The Piano Sonata No. 2, Concord, Mass.,1840-60 by , commonly known as theConcord Sonata, is one of the composer'sbest-known and most highly regarded pieces.
The sonata's four movements represent figures associated with . In theintroduction to his Essays Before a Sonata (publishedimmediately before the Concord Sonata) Ives said the workwas his "impression of the spirit of transcendentalism that isassociated in the minds of many with , of over a halfcentury ago. This is undertaken in impressionistic pictures ofEmerson and Thoreau, a sketch of the Alcotts, and a supposed to reflect alighter quality which is often found in the fantastic side ofHawthorne."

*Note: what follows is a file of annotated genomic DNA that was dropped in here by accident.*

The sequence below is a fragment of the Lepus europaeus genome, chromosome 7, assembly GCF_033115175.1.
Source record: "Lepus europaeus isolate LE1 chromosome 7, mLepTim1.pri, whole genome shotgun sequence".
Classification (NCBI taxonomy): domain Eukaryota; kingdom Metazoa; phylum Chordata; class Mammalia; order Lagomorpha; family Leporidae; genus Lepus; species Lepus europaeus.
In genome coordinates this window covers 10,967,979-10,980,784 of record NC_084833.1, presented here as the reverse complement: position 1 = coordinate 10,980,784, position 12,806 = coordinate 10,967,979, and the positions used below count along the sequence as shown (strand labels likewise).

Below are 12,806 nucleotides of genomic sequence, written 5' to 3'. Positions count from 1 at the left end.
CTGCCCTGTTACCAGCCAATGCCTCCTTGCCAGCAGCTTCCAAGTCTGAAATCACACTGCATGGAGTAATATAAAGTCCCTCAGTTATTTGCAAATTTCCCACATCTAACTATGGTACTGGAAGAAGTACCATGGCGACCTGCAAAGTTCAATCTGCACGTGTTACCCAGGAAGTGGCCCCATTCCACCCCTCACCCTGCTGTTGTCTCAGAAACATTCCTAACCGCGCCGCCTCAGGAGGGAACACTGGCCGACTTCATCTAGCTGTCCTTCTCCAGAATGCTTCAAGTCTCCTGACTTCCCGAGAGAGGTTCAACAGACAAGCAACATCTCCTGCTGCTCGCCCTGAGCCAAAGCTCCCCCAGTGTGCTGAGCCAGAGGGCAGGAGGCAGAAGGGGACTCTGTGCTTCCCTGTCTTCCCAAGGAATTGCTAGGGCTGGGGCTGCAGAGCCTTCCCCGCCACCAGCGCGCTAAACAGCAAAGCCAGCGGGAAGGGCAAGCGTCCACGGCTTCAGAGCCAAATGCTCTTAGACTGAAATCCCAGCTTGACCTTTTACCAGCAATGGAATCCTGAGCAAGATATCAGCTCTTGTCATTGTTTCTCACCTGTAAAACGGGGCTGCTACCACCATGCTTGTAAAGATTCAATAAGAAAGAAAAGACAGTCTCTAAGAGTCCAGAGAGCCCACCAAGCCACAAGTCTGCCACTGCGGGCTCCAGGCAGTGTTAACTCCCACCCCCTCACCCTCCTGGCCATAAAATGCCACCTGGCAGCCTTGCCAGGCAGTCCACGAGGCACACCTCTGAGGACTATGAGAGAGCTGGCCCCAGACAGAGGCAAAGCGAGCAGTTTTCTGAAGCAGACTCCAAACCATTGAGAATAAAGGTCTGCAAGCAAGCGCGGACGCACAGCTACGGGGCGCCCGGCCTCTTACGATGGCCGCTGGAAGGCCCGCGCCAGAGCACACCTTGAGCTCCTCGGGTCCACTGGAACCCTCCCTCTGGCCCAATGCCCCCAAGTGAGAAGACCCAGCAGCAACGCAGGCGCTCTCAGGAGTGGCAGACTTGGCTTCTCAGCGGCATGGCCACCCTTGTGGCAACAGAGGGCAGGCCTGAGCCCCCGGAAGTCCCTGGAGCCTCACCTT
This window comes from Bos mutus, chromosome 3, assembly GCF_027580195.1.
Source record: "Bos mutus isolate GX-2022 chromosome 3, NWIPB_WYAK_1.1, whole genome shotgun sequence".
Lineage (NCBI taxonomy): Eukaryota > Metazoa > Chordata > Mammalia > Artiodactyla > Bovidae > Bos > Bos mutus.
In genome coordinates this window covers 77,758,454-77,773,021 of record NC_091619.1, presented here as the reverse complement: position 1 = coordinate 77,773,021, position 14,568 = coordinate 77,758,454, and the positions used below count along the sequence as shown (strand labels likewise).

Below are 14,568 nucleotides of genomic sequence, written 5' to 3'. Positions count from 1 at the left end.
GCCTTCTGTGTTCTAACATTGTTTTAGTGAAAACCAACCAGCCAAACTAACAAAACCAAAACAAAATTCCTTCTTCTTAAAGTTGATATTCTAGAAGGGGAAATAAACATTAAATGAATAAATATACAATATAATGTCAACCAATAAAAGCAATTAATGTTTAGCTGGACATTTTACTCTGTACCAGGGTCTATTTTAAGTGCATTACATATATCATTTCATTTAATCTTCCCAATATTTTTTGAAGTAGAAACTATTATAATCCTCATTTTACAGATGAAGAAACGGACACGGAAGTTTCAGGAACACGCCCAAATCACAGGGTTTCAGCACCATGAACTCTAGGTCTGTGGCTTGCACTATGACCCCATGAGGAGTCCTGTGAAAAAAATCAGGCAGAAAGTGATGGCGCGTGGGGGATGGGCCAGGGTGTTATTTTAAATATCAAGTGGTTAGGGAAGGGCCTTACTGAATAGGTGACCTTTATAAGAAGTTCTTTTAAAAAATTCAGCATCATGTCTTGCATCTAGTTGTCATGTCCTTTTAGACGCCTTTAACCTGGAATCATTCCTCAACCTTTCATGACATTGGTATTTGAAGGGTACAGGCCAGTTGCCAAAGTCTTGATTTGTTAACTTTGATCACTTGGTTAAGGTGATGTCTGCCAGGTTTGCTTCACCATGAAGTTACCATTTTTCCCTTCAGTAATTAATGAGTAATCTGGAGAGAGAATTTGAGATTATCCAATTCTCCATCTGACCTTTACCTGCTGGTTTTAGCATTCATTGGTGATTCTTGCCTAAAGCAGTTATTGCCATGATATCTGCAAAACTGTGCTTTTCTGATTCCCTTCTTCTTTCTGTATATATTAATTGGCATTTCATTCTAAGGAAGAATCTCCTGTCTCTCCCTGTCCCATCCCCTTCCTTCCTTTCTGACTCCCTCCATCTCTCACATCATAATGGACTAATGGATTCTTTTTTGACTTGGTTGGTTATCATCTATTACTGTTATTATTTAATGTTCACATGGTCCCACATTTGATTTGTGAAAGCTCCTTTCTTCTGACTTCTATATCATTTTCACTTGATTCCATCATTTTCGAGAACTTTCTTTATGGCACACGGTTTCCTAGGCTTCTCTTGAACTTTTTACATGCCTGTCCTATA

According to James B. Sinclair's catalogue of Ives' works, thesonata was publicly premiered by John Kirkpatrick on November 28,1938 in . There had been earlier performances of isolatedmovements and excerpts. The second performance (given in manysources as the premiere), also given by Kirkpatrick, was given atthe Town Hall in on January 20, 1939. Among those present was ,who reviewed the piece in the March-April 1939 edition of thejournal Modern Music. A typical performance of theConcord Sonata will last around 45 minutes, making it oneof the longest of all piano sonatas.